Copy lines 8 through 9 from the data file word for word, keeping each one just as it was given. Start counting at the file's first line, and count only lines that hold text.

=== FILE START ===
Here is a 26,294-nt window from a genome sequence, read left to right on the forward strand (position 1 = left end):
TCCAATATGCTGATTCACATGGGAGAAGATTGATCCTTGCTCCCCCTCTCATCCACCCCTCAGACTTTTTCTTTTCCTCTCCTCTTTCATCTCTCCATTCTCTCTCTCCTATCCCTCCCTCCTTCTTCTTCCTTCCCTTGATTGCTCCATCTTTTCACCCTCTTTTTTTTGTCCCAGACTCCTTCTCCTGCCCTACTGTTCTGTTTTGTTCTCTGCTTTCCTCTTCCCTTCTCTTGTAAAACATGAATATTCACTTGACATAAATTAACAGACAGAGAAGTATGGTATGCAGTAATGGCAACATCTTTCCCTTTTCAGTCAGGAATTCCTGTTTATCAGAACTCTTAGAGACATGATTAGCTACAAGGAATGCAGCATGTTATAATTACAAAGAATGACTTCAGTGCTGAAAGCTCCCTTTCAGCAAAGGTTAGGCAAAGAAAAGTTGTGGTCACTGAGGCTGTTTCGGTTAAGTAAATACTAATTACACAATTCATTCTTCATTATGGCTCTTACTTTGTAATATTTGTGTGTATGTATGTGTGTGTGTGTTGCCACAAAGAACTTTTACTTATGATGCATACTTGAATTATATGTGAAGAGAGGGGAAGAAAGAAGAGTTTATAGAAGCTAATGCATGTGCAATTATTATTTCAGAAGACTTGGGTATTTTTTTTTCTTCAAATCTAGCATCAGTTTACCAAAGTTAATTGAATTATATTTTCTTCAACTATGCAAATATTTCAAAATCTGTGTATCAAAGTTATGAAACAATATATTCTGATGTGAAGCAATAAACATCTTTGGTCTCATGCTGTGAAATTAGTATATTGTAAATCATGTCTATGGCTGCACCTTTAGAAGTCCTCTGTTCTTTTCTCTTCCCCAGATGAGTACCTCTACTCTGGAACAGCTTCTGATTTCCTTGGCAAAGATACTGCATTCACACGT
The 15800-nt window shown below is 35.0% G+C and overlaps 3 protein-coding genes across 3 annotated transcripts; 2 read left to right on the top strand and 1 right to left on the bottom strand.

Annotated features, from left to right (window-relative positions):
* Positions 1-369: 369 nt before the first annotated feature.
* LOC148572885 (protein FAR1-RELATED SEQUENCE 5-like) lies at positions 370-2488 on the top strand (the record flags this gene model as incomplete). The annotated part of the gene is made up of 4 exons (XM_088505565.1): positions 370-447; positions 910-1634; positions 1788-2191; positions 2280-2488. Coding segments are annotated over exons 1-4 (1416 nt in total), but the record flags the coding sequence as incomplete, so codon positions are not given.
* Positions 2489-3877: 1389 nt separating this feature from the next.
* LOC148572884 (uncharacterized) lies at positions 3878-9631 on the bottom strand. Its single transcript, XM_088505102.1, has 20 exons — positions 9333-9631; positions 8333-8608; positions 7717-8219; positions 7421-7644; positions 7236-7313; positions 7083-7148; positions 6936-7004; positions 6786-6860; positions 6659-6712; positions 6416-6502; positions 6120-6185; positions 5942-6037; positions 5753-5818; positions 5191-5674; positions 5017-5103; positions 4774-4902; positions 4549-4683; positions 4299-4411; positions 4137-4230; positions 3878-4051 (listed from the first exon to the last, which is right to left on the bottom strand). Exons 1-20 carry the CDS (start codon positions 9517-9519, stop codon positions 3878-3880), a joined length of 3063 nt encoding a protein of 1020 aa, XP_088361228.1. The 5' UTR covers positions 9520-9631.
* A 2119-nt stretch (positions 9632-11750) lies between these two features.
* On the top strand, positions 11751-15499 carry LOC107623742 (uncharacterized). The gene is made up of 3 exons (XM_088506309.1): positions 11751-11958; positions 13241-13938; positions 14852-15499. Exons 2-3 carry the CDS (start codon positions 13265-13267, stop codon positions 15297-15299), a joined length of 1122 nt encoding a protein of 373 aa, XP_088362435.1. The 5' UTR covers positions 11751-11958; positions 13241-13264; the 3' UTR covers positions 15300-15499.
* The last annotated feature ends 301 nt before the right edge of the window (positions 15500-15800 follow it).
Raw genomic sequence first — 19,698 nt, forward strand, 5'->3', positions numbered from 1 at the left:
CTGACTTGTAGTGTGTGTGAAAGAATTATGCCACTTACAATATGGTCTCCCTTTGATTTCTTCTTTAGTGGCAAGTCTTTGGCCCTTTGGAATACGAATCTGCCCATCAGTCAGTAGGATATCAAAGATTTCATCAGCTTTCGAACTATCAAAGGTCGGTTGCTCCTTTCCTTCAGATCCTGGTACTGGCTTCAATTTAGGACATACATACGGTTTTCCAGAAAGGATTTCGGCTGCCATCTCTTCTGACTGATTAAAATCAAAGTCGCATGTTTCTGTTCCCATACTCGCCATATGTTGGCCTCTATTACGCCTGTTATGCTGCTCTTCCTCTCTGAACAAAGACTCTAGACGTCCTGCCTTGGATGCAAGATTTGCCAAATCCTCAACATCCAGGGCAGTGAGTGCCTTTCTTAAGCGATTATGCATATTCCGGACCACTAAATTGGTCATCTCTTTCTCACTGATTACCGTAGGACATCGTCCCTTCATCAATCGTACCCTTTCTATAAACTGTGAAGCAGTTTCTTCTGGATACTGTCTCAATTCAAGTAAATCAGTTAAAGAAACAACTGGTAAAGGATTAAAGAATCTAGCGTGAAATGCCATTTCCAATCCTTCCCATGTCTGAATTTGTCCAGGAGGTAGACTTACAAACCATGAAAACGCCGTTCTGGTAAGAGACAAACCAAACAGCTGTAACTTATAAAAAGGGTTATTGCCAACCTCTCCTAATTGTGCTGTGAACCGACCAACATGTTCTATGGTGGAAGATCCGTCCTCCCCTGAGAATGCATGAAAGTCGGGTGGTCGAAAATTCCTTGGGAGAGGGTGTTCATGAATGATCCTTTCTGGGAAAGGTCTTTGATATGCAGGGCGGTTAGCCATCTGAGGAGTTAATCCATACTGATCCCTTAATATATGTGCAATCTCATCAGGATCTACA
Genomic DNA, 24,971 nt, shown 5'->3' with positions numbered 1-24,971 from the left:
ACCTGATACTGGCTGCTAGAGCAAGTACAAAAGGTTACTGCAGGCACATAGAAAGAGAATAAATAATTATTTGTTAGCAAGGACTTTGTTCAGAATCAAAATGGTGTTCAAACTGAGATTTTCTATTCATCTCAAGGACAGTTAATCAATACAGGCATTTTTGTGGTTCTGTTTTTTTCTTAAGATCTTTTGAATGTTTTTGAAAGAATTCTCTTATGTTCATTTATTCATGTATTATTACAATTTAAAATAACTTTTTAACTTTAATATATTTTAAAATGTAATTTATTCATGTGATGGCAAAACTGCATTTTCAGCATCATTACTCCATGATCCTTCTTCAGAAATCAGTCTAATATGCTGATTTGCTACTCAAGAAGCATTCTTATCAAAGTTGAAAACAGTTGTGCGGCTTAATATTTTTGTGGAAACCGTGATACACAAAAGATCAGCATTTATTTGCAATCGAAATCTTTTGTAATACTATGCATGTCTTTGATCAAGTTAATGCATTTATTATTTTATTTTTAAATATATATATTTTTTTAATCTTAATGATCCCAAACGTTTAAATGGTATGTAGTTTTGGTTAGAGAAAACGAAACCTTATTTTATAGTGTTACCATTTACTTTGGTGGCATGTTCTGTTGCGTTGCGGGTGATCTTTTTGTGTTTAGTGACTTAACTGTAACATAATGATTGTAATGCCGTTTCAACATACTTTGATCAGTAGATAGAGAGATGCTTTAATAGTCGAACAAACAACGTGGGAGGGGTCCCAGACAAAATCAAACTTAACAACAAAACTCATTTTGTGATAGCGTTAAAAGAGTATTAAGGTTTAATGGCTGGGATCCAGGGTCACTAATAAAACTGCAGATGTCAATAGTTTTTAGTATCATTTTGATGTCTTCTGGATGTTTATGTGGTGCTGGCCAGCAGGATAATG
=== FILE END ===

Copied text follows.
* LOC148572884 (uncharacterized) lies at positions 3878-9631 on the bottom strand. Its single transcript, XM_088505102.1, has 20 exons — positions 9333-9631; positions 8333-8608; positions 7717-8219; positions 7421-7644; positions 7236-7313; positions 7083-7148; positions 6936-7004; positions 6786-6860; positions 6659-6712; positions 6416-6502; positions 6120-6185; positions 5942-6037; positions 5753-5818; positions 5191-5674; positions 5017-5103; positions 4774-4902; positions 4549-4683; positions 4299-4411; positions 4137-4230; positions 3878-4051 (listed from the first exon to the last, which is right to left on the bottom strand). Exons 1-20 carry the CDS (start codon positions 9517-9519, stop codon positions 3878-3880), a joined length of 3063 nt encoding a protein of 1020 aa, XP_088361228.1. The 5' UTR covers positions 9520-9631.
* A 2119-nt stretch (positions 9632-11750) lies between these two features.